An Illustrated Guide to ARIZONA WEEDS
The University of Arizona Press
JUNGLERICE-Echinochloa colonum (L.) Link.
DESCRIPTION-A spreading annual, 2/3 to 2 or 3 feet high, which reproduces by seeds. Junglerice closely resembles barnyardgrass; the stems are spreading and prostrate, often rooting at the base, then ascending. The first growth form fre- quently is a dense rosette of leaves at the ground level. These and the other leaves often have similar purple bands, but are narrower, 1/4 inch broad or less. Barnyard-grass differs principally in the flowers: the flowering part is shorter, 2 to 6 inches long, and the branches are shorter, 3/8 to 1/4 (or to 1 ) inch long. Also none of the spikelets end in a bristle, but are merely sharp pointed. They are crowded on the stem in 2 to 4 regular rows, rather than being irregularly arranged.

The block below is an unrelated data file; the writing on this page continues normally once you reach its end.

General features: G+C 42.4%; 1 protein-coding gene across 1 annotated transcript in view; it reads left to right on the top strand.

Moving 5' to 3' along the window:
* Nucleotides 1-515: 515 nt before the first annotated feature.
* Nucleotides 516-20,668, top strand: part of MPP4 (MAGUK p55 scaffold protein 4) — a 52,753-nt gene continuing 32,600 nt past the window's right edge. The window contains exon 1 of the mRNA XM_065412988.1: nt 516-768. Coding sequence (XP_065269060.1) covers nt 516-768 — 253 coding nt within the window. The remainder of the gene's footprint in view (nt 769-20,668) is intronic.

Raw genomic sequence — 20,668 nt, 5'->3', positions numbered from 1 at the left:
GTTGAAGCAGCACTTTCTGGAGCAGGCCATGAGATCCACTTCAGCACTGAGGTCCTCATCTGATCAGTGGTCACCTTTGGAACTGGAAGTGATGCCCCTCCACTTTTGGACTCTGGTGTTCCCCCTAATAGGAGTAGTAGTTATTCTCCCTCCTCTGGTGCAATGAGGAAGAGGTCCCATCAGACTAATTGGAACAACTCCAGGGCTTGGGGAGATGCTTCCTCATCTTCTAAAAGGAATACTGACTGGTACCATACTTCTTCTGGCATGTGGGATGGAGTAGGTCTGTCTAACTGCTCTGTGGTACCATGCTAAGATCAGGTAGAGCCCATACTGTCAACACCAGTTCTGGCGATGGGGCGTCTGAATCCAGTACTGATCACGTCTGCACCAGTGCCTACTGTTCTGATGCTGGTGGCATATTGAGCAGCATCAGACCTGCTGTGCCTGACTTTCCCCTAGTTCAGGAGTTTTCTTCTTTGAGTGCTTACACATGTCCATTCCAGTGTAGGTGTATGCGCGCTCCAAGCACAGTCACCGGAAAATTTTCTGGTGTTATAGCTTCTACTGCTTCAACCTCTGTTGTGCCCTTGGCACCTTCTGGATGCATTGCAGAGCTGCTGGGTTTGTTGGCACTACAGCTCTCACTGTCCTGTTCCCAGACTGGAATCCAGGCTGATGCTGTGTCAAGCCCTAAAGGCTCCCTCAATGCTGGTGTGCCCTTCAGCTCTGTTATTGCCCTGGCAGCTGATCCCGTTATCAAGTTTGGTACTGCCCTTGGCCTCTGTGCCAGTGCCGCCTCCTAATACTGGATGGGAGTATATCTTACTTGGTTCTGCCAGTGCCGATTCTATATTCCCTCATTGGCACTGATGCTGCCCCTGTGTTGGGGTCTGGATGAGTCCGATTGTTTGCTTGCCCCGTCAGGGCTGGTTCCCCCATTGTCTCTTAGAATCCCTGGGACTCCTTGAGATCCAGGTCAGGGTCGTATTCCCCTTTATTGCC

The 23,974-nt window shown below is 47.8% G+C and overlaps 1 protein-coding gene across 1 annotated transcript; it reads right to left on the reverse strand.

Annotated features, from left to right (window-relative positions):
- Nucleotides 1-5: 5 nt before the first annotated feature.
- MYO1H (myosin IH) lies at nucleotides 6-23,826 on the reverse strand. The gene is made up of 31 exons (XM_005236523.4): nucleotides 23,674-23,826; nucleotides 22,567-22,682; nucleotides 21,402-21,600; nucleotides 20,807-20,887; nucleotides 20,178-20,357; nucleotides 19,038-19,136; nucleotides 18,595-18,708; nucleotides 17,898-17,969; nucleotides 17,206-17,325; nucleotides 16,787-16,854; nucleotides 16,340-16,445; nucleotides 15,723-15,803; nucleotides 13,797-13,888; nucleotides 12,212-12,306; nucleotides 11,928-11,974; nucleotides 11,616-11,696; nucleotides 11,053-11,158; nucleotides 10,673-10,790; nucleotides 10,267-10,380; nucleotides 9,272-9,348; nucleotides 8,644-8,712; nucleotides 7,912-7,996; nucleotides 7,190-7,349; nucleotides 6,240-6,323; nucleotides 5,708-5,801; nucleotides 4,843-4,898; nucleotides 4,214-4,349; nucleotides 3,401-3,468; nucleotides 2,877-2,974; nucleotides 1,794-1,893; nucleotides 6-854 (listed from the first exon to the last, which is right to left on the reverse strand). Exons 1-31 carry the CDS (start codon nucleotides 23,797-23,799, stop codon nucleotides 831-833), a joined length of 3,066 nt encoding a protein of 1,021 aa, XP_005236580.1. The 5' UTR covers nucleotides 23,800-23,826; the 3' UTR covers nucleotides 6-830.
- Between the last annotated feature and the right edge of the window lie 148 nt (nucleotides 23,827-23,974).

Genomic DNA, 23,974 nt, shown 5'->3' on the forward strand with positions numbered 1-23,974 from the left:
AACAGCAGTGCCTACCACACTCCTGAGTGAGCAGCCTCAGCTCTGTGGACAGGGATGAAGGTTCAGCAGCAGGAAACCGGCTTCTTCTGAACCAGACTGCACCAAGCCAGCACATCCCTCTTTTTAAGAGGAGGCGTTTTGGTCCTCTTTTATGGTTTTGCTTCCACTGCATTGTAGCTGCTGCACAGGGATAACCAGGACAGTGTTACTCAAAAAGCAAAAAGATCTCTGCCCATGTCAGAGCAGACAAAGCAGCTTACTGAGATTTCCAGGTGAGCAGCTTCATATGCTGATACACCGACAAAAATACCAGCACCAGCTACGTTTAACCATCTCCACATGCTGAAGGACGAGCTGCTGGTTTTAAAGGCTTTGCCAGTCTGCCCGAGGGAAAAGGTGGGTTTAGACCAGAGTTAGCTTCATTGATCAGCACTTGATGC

DISTRIBUTION-Junglerice, more widespread than barnyardgrass, is a pest in central and southern Arizona's irrigated lands. Found in such crops as sorghum, cotton, alfalfa, lettuce, and melons. It is also annoying in lawns (where it forms thick basal rosettes), flowerbeds, and gardens; 150 to 5,500 feet elevation: flowering from February to October or November.
Seeds of both junglerice and barnyardgrass are used in Asia and Africa for human food.
Copyright (c) 1972 The Arizona Board of Regents